Or maybe StarCraft worked because of the amount of care that Blizzard put into the game. Even a decade after release, the company kept a dedicated team for balance and server issues. Free patches were released on a regular basis to offer additional functionality and minor gameplay tweaks. Today, you can play the original StarCraft with thousands of other people thanks to Blizzard's battle.net online service – how many other games from the 90s still have active servers, let alone regularly updated ones?
It could have been the observability factor – StarCraft games are fun and easy to watch, even if you're not familiar with every unit and building out there. Factions are color-coded and the action is fast-paced enough to entice even non-gamers. Like national sports, StarCraft can be viewed again and again – it's hard not to be amazed when you see what the experts can do.
Most likely, it was a combination of all these factors: StarCraft wasn't a great innovator in any real way, but it managed to deftly blend the successful elements of previous real-time strategy games into a streamlined package that, much like chess, was easy to pick up but difficult to master.
StarCraft was undoubtedly a success in the United States, but it might have been relegated in history as just another real-time strategy game if it hadn't completely taken over the nation of South Korea. When the game was first launched in 1998, it started springing up in Korean LAN centers called PC bangs. More than just arcades or Internet cafes, these PC bangs were full-fledged gaming command centers – the perfect place for gamers to spend hours competing against one another. The perfect place for long StarCraft marathons.
Since South Korea had poured torrents of money into its Internet infrastructure, PC bangs became something of a standard for small businesses nationwide. While American LAN centers carried the stigma of only being populated by unwashed teenagers, South Korea's PC bangs were well-maintained and clean, appealing to everyone who might be interested in gaming. And everyone wanted to play StarCraft.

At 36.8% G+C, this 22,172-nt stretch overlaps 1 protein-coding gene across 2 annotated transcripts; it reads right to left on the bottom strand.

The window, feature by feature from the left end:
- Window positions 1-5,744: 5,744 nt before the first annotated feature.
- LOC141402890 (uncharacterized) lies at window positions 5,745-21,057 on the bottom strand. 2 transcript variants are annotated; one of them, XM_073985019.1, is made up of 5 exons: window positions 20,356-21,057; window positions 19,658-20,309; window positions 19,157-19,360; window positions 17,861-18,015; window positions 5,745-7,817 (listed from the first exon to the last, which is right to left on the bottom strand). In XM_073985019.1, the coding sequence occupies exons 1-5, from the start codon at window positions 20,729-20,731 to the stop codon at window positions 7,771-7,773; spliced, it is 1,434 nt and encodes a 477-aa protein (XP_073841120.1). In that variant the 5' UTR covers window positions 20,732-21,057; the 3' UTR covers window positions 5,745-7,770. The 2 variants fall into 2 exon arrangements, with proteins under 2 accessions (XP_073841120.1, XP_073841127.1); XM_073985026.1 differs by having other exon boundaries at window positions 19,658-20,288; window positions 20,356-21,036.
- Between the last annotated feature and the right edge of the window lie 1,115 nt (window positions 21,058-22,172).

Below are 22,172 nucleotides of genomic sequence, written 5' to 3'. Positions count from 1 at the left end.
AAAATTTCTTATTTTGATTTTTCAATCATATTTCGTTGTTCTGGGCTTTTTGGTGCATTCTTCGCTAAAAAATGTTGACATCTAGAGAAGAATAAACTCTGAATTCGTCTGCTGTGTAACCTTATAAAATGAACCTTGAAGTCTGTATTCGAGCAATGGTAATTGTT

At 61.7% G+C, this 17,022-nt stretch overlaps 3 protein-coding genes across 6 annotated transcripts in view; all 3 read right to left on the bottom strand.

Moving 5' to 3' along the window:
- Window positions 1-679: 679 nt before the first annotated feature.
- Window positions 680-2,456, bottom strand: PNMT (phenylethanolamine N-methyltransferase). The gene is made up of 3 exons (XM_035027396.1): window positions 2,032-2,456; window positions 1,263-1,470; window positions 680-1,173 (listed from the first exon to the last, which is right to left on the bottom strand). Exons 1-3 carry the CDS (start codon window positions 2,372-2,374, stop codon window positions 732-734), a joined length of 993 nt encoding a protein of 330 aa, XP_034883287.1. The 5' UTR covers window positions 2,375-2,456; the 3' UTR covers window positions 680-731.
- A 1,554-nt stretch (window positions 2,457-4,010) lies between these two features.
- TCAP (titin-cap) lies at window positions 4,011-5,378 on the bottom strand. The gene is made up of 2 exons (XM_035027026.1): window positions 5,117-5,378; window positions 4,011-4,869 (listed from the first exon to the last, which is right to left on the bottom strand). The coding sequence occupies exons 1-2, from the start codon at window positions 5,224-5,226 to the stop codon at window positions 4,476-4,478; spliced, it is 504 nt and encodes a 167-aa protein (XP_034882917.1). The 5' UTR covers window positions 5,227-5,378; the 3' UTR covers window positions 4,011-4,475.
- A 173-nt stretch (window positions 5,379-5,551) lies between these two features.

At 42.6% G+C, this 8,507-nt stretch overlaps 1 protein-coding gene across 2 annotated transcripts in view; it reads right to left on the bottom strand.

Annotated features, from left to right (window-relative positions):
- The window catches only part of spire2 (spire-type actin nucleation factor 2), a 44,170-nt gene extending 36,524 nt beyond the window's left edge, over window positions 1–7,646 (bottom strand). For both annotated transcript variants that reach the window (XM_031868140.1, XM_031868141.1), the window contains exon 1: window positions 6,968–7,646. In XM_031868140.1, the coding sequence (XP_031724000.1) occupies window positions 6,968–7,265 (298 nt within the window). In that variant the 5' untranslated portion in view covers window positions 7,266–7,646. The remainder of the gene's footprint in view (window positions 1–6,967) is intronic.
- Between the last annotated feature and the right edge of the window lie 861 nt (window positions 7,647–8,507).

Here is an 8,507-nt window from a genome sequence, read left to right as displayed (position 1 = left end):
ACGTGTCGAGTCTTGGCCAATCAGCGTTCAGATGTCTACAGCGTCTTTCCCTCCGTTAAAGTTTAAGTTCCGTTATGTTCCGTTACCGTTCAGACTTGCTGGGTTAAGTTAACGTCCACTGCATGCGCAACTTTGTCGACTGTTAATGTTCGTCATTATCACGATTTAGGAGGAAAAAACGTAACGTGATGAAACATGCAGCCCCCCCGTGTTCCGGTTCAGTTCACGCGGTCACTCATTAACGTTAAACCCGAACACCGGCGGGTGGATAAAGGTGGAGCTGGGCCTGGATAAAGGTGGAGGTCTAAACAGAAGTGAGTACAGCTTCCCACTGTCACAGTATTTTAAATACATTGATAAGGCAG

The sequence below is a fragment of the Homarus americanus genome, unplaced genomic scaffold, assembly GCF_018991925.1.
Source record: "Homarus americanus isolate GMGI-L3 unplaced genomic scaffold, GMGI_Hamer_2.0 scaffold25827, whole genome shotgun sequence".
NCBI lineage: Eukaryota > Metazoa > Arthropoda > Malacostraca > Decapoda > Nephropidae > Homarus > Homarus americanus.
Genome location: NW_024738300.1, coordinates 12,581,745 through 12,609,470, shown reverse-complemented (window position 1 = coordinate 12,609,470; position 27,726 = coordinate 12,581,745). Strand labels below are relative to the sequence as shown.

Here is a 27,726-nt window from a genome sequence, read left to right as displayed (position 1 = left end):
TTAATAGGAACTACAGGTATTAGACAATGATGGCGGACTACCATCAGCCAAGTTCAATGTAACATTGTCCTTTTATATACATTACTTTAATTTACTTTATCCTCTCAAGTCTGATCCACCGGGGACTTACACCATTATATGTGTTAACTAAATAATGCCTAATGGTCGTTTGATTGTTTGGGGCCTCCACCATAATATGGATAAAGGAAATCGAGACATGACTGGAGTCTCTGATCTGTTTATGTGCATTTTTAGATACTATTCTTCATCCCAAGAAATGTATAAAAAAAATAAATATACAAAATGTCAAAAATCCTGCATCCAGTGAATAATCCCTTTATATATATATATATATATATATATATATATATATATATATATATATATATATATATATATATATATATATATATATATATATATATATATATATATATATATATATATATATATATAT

Soon enough, professional leagues were formed and the game started earning TV time. Top-notch players like Lim “BoXeR” Yo-Hwan and Lee Jae-Dong became veritable celebrities for playing StarCraft at a high level – many of them earned sponsorships and starred in commercials for their work. Huge tournaments like the World Cyber Games would offer six-figure payouts to the winners – even today, the best StarCraft players can make inordinate amounts of money playing the game. South Korea currently hosts ten different professional StarCraft teams, all of which perform nationally on a regular basis.
Blizzard launched StarCraft II: Wings of Liberty in July, 2010, twelve years after the first StarCraft's release. Though the company triggered some controversy when it said StarCraft II would be split into a trilogy, all was forgotten when audiences saw how good Wings of Liberty actually was. Everything about the game felt polished and innovative despite the fact that no core aspects of the game had changed in the past twelve years. Both critics and consumers loved it – StarCraft II: Wings of Liberty garnered a 93% on Metacritic and sold 3 million copies during its first month in stores.
StarCraft II is also gaining traction as a televised sport thanks to streaming videos – the game is even more accessible today than it was back in the 90s. Commentators and analysts like Mike “Husky” Lamond and Sean “Day” Plott regularly discuss StarCraft matches on their Internet channels to an audience of hundreds of thousands. Communities like Team Liquid regularly foster games, discussion, and analysis. Many people have sunk countless hours into not only playing the game, but talking about it, analyzing it, and watching other people play it. To some, StarCraft is the virtual equivalent of football or basketball.
Today's real-time strategy market might not be as dense as it was last decade, but the genre is as popular as it ever was. If not for StarCraft and its polished, well-planned interface, would we even care?